France's Big Four hungry for more power
Around the table were Jean-Michel Aulas, Jean-Claude Dassier and Robin Leproux, chairmen of Olympique Lyon, Olympique Marseille and Paris Saint-Germain respectively, as well as Nicolas de Tavernost, head of TV group M6, the owners of Girondins Bordeaux.
Although they might have ordered the carpaccio, a starter costing 85 euros at the three-star Michelin restaurant of the Hotel Bristol, where the dinner took place, the discussion centred around how they could have more say in Ligue 1 affairs.
The meeting was not secret, the four seeing each other periodically, and all four denied plotting against Thiriez, although a source close to one of the four did say a proper meeting between the four and Thiriez was scheduled for later this month.
"I am the president of the League, which represents 44 clubs (from Ligue 1, Ligue 2 and a few from National, the equivalent of the third division) and it is normal that there are differences and sometimes arguments between the big clubs and the small ones", Thiriez a smart, 58-year-old trained lawyer with a neatly-combed moustache, told Reuters.
"I am there to find a solution everybody agrees with, it's a simple as that," he added.
The four have had many arguments with the head of the Professional Football League (LFP), most recently about scheduling issues, but also about television rights and disciplinary matters.
The latest argument was about a league game between Lyon and Grenoble last month, the date of which was changed at Bordeaux's request, the French champions saying it was not fair for Lyon to have an extra rest day before hosting Girondins in the first leg of their Champions League quarter-final.
Bordeaux and Lyon did squabble a bit over this, but both were particularly careful to blame the LFP for the way they handled the problem.
More generally, the four are upset about a crowded calendar, due partly to the addition from the 1994/95 season of the French League Cup, organised by the LFP and not as popular as the French Cup, run by the French Football Federation (FFF), which is also responsible for the national team and amateur game.
The LFP has repeatedly ignored calls from the top clubs to make their life easier by cutting the number of top-flight sides from 20 to 18.
The top issue, however, is not the calendar but television rights, which the LFP negotiates with television channels and are the main source of income for the clubs.
The Big Four, whose games attract the higher audiences, want a bigger share and even dream of marketing the rights on their own, while the LFP says the money should be redistributed fairly and benefit to all clubs, big and small.
"It's a permanent debate, how the rights should be shared out, and that's one of our duties," Thiriez said. "It is normal for the big clubs to want more, and it is normal for smaller ones to protect their share.
"Solidarity is a hard thing to ensure, you need to make sure everybody plays ball, but that's my role. I see myself as a referee."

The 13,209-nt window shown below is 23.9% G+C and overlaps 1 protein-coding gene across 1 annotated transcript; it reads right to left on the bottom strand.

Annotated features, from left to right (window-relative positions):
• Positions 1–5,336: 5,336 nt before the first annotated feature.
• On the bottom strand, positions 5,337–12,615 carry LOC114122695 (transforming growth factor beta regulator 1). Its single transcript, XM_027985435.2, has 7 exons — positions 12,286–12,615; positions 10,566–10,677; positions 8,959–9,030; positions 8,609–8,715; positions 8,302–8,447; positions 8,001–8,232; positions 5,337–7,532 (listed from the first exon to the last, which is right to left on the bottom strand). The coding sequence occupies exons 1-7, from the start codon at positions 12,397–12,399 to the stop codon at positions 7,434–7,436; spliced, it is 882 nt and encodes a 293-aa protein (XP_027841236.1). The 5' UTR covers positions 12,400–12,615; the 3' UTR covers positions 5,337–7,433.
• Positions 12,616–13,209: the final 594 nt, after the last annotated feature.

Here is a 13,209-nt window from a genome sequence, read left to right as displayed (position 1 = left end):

With Ligue 1 not being the most high-profile league in the world, the LFP struggles to get from television channels the estimated 668 million euros a year it needs to allow the Ligue 1 clubs to fasten their budgets.
The LFP, which currently produces television footage of Ligue 1 matches and sells it to commercial channels Canal Plus and Orange Sport, is working on a project to launch its own channel from 2012.
The Big Four will no doubt like to talk to Thiriez about that, but will also raise another point, which is the need, in their view, to have the main clubs represented in the LFP's board of directors to have more influence on decision making.
"There is no plot here but just the will to meet and talk," Dassier told reporters.
"It is not normal for the big clubs not to be represented in the League's board of directors. There are some things that need to be changed in the way football is being ruled."
Another point the four are likely to mention is the LFP's feared disciplinary committee and its tendency to force clubs to play behind closed doors after crowd trouble.
PSG, who have just played three matches in a row in front of no spectators following the death last month of a fan after he was beaten up by a rival group from his own club, feel this is not the right answer.
"For me, having to play behind closed doors is a scandal," PSG coach Antoine Kombouare told reporters. "Not only the clubs are penalised, with a huge loss in potential revenue, but also the fans and the players."
The entire debate is nothing new but what has changed is the Big Four, although PSG's current position in the standings make their present in that circle somewhat intrusive, are now united and ready to confront Thiriez.
It was not the case for years, partly because of a feud between Marseille and PSG but also because of former Marseille chairman Pape Diouf's reluctance to get involved.
Now Thiriez and the Big Four have plenty to talk about, maybe over dinner at the Bristol, and if they do not like chef Eric Frechon's scallop carpaccio, they can always try French President Nicolas Sarkozy's favourite dish, macaroni stuffed with artichoke, truffles and foie gras (82 euros).